Ah… the more things change, the more they miraculously manage to stay the same. Just a few days ago I posted an “update” on my student loan repayment progress. In that update, I noted that there really wasn’t an update to provide because I haven’t been making excess payments to the USED / MOHELA. No excess payments = no major principal balance drops to write about on the blog. It’s a pretty simple equation, right?
The update from the other day was based on the premise that my roommate was leaving to take a job in another state and that I needed to find a new place to live. That update also noted that I’ve been holding back the excessive additional student loan payments so I can use those funds to purchase a home in the next few weeks.Well, like the opening line of this entry states – the more things change, the more they stay the same.
It turns out that the organization that was going to hire my roommate has decided to cancel all hirings for the time being. The next possible time that they’ll be bringing in new hires is this October… maybe. This is another topic entirely, but I’ve been telling my roommate for a few years that he needs to diversify his career prospects. He’s in the process of doing so right now, but let’s not digress from the purpose of this entry.
With the change in my roommate’s career switch I’ve been presented with a unique opportunity. Clearly, I’m going to push back my plans to purchase a home for a few more months. It just makes sense to rent the townhouse that I’m in through at least October, if not through next spring (I would stay through next spring in the event that my roommate doesn’t make/isn’t offered the career change in October). The unique opportunity that I now find myself in is that through saving to increase the size of my down payment, I’ve been able to put away more than the $17 thousand that I need to eliminate the remaining balance of my student loans. Most folks would make the quick decision that since I’ll be staying in my rental for a few more months, if not longer, then I should some of these funds that I’ve saved up to retire the student loan debt once and for all.
After all the aggravation that I’ve been through with my student loans, that’s an extremely appealing option!
However, as a guy who tries to be reasonable and thoughtful on issues of money and personal finance I can’t help but think that I should just save this money and use it to increase the amount of my down payment when I do eventually purchase a home. Retire the remaining balance of my student loan debt or keep hording money for an eventual down payment? It’s an interesting dilemma to consider.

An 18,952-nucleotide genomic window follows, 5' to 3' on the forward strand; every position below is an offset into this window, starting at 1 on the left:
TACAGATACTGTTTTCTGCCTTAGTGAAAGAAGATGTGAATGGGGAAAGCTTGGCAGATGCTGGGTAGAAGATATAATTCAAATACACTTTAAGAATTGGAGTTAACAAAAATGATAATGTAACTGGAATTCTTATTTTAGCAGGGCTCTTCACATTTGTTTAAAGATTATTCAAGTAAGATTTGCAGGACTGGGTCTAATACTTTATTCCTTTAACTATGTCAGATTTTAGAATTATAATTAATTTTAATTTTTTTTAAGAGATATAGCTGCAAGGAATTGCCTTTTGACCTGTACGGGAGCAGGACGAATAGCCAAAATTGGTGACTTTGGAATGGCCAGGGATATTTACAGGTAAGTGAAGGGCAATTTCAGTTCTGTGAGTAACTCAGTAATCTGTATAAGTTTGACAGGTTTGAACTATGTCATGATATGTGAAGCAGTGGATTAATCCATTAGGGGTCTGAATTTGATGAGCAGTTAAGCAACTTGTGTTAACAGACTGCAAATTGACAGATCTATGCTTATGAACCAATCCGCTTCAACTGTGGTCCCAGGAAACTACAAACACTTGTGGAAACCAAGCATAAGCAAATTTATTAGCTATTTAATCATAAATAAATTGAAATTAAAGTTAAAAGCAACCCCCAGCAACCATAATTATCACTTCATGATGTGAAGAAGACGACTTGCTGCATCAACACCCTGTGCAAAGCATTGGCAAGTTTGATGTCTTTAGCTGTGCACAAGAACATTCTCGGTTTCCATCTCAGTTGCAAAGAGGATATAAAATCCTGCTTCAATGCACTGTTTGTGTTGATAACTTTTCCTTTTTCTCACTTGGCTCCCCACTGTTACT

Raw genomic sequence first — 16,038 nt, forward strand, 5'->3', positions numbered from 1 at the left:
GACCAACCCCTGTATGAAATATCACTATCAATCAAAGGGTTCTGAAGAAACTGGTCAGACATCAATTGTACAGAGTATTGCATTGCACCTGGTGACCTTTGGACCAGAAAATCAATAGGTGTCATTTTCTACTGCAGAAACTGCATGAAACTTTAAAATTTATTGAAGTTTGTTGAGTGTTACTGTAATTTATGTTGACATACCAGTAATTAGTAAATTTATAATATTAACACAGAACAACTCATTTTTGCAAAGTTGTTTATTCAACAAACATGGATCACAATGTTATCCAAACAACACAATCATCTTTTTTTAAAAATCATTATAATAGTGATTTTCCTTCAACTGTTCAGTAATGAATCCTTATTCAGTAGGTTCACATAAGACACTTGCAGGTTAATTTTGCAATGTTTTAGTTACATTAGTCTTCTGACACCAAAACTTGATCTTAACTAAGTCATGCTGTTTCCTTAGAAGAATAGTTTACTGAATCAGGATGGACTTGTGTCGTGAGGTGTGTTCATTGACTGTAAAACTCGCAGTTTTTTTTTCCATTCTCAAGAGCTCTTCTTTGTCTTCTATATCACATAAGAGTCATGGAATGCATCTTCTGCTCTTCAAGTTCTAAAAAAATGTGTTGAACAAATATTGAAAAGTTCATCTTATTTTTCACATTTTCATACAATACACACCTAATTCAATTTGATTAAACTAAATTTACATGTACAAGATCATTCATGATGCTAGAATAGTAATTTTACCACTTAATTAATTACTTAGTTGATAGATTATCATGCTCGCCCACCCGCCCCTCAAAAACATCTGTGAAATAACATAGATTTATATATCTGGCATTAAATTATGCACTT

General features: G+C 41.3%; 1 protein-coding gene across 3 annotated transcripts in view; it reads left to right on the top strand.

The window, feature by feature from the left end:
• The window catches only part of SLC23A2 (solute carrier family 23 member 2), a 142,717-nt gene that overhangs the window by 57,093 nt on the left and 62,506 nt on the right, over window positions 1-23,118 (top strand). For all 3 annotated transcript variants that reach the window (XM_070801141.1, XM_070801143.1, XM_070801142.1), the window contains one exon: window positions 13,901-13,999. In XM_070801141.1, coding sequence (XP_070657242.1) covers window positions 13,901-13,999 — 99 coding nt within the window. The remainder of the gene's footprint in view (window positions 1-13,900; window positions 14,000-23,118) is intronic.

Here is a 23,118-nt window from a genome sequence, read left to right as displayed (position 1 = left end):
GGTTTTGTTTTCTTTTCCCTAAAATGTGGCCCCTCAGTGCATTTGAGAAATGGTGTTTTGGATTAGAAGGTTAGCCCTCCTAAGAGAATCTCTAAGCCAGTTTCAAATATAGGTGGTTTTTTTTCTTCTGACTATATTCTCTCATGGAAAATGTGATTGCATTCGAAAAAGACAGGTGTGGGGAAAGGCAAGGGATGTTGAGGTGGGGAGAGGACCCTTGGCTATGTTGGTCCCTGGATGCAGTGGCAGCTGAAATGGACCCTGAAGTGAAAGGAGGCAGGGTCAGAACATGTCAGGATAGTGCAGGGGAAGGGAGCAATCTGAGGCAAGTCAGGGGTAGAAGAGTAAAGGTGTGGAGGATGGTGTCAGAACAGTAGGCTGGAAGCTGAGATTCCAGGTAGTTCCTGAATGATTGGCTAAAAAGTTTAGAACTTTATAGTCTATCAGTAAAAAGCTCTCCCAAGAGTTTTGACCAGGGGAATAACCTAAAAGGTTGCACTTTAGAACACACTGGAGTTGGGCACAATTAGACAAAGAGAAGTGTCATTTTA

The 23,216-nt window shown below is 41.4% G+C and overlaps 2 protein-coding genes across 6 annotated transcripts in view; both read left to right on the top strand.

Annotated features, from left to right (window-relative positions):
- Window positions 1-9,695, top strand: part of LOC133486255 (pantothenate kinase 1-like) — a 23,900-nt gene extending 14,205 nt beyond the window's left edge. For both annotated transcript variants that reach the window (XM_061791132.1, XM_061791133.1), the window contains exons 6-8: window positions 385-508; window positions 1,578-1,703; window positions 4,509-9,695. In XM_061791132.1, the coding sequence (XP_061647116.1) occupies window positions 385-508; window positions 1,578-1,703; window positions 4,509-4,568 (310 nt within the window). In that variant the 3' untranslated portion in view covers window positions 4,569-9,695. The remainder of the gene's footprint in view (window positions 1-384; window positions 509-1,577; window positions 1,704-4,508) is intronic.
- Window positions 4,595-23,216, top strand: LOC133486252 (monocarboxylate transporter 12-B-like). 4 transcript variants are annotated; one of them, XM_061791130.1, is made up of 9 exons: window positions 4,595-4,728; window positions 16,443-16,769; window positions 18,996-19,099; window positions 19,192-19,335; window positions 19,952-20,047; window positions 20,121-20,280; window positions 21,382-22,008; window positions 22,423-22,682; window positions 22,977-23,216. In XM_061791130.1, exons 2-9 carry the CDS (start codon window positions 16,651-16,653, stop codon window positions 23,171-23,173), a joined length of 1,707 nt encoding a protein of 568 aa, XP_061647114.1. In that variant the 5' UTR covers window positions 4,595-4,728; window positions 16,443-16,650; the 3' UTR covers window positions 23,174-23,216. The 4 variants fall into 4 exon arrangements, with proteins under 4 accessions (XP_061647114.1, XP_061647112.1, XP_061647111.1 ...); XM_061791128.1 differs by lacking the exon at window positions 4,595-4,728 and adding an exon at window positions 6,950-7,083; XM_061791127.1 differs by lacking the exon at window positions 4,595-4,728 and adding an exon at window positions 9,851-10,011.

Trust me, I’ve been giving this issue some deep consideration.
I think the benefits of saving the money for a future down payment are obvious. The total amount of the mortgage is reduced and since I didn’t plan on putting 20% down for the new home, by increasing my eventual down payment I’ll be able to put down 20% and avoid having to pay private mortgage insurance. Further, the more you put down, the better rate you can demand (even in a world of low rates). As a guy with near-perfect credit, increasing the amount of my down payment would be an ideal use of these funds.
And yet… I can’t shake the idea from my head that if I decide to use these funds to retire my loans, then I’m literally about two weeks away from having absolutely no student loan debt, period. Gone. Done. Eliminated. Game over.
The benefit of repaying my student loan debt? In financial terms I’d be retiring debt that is currently accruing interest at 4.25% and (when I purchase a home) replacing it with a mortgage at a lower interest rate. That’s good for my financial health over the long-term. The bigger benefit to retiring my student loans, though, isn’t something that you can easily quantify. The bigger benefit is the combination of financial freedom and the incredible feeling of accomplishment that comes with repaying such an immense amount of debt. The benefits of saving this money aside, I just can’t shake the idea of how awesome it would feel to know that I repaid $121 thousand in student loan principal and another $30 something thousand in interest in under 7 years.
For those of you who are analyzing whether or not I would suffer from using $17 thousand to retire my student loans, here’s some information for you. If I wait until November or December to buy a home, I can pretty much replace that entire $17 thousand with new income from the summer months. In essence, I’d net out even and wind up in a state of stasis, but with one less bill each month. My minimum student loan repayment is $333.50 per month – so that amount would be put towards my future down payment, too.
What to do… decision, decisions… What do you think? If you were in this situation – what would you do?